For several years, employees at State Bank of Cokato in Minnesota have called chief executive Bruce Peterson their "Fearless Leader."

They still call him that, but now it's no joke.

During a bank robbery the morning of Aug. 16, Mr. Peterson traded places with an elderly female customer who had been taken hostage. He then escaped from the getaway vehicle - his own car.

"He deserves an award," said Wright County Sheriff Don Hozempa. "He was more concerned about the safety of his own customers and employees than he was for himself."

For Mr. Peterson, the drama began at 9:30 a.m., as he entered his bank to spend a day coping with state examiners.

From the rear of the bank, he heard a commotion in the lobby and saw a man holding a knife to the throat of a customer, 74-year-old Marie Lundeen. The robber had several sacks of money and was demanding a car be brought to the front door.

"The security training I had received locked in," Mr. Peterson said. "The first thing they teach you in a situation like this is get the guy away from your employees and out of the bank."

Mr. Peterson ran out of the bank and jumped into his 1990 station wagon, which was parked nearby. At the front door, he persuaded the robber to let Ms. Lundeen go. The robber then jumped into the back seat.

"Drive!" the robber said. A few blocks later, Mr. Peterson stopped at a traffic light. As the robber was busy counting the money in back, the banker shut off the engine, grabbed the keys, and opened the door to make a run for it. A brief struggle ensued, and Mr. Peterson was cut below his chin before getting away.

Though in his 60s - and with bad toes, asthma, and rheumatoid arthritis - he hoofed it to a local service station and called 911. "I haven't run in 45 years," he said.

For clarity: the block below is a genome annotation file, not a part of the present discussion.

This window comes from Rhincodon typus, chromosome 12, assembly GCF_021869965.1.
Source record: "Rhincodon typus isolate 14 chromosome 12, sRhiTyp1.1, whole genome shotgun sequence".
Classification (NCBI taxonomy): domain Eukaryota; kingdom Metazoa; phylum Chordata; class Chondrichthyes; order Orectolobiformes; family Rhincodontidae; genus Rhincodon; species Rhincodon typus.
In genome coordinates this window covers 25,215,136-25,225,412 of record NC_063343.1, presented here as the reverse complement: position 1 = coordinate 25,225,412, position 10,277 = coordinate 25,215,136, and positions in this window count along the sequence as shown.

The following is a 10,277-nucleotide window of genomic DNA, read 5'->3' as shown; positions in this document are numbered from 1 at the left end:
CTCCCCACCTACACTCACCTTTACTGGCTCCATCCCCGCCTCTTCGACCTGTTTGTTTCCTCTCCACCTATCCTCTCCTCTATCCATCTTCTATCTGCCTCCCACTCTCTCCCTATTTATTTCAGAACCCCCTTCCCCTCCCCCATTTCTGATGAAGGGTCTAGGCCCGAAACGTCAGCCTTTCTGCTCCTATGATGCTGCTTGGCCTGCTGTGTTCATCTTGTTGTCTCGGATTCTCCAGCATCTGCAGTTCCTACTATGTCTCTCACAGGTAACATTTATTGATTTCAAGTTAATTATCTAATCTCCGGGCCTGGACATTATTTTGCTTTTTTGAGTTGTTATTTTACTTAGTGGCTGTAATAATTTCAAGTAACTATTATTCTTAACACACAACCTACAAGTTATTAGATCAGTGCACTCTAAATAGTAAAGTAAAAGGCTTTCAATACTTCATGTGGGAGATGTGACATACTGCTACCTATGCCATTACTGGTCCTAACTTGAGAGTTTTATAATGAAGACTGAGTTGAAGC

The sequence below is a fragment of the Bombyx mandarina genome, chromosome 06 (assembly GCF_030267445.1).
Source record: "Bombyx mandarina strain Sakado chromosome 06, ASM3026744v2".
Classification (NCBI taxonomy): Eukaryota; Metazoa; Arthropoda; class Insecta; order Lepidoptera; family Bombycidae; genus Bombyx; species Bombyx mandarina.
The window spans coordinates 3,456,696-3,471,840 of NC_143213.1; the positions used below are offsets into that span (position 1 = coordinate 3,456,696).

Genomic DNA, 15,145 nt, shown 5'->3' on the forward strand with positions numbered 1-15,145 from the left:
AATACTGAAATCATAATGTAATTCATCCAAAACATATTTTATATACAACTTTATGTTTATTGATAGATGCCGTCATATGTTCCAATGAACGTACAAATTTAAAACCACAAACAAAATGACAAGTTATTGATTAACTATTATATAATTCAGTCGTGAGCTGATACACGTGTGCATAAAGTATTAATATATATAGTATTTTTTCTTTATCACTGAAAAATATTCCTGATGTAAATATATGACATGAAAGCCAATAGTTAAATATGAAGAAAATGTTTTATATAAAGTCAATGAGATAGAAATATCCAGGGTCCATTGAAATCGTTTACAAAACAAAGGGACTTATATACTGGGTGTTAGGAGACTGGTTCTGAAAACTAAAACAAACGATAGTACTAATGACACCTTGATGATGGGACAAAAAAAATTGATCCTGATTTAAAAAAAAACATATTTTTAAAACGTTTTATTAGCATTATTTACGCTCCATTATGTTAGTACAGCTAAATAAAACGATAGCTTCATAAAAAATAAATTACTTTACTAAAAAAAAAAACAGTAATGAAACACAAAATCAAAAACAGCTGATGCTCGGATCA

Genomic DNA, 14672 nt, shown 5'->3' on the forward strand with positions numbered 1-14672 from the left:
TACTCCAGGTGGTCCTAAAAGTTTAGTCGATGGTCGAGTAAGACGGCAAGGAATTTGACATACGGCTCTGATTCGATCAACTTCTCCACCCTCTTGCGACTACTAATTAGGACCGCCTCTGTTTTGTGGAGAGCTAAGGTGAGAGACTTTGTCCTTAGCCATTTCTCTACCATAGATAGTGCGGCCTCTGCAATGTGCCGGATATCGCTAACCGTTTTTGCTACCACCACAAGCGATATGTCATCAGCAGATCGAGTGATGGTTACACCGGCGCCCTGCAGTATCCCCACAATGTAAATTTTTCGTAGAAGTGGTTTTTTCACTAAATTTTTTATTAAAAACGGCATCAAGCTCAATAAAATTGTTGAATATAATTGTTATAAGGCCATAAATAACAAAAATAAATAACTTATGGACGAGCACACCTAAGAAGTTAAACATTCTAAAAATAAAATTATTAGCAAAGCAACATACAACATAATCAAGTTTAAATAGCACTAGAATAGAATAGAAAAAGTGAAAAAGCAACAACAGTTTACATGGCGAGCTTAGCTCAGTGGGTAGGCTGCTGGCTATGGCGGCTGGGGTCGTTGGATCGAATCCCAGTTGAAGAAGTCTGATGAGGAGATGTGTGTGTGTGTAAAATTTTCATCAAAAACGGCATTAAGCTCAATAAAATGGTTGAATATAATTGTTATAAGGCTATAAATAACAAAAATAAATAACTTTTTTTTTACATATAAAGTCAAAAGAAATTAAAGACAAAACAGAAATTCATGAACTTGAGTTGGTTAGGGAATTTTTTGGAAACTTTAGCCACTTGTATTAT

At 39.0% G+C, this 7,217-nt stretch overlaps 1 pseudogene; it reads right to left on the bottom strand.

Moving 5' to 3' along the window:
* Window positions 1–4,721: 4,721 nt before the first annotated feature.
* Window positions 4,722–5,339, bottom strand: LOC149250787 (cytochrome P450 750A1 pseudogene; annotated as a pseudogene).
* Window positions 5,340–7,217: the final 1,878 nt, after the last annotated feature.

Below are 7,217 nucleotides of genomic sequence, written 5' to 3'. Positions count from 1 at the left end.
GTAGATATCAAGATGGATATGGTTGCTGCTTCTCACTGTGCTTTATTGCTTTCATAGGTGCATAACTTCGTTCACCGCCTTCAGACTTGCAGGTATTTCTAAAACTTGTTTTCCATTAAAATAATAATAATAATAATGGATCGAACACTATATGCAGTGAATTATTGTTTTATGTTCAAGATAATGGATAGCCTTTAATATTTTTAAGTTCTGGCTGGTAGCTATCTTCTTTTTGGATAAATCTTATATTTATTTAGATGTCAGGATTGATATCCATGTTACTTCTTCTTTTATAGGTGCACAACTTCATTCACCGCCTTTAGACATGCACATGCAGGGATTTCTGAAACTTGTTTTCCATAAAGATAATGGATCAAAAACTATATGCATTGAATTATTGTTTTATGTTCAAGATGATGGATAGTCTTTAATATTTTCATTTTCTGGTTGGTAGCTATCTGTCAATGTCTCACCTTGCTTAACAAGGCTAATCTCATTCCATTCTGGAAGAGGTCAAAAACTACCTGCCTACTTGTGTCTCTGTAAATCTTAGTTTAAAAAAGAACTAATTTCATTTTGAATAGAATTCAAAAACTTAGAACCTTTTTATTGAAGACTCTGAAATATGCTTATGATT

The robber ran the opposite direction. A young man matching his description was arrested Friday in San Antonio.

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On a morning last December, the staff at the Yuba City, Calif., supermarket branch of Tri Counties Bank closed the office blinds to the shoppers outside.

Inside, the branch manager was dancing on her desk and the assistant branch manager was getting his head shaved.

That was the deal the two struck with each other if the branch won a coveted bank award for exceeding performance goals. She promised to dance on her desk; he pledged to let her shave his head.

The branch manager, Karen Fields, said the stunt was just part of how she makes her job fun.

"I always try to find the positive in everything," said Ms. Fields, who was recently named in-store banker of the year by National Commerce Bank Services, a Memphis supermarket branch consultancy.

Ms. Fields won the award for her unique sales techniques, among them using 66 lemons in a basket to show how many hours a week her branch is open, and decorating the branch like a car to hawk auto loans.

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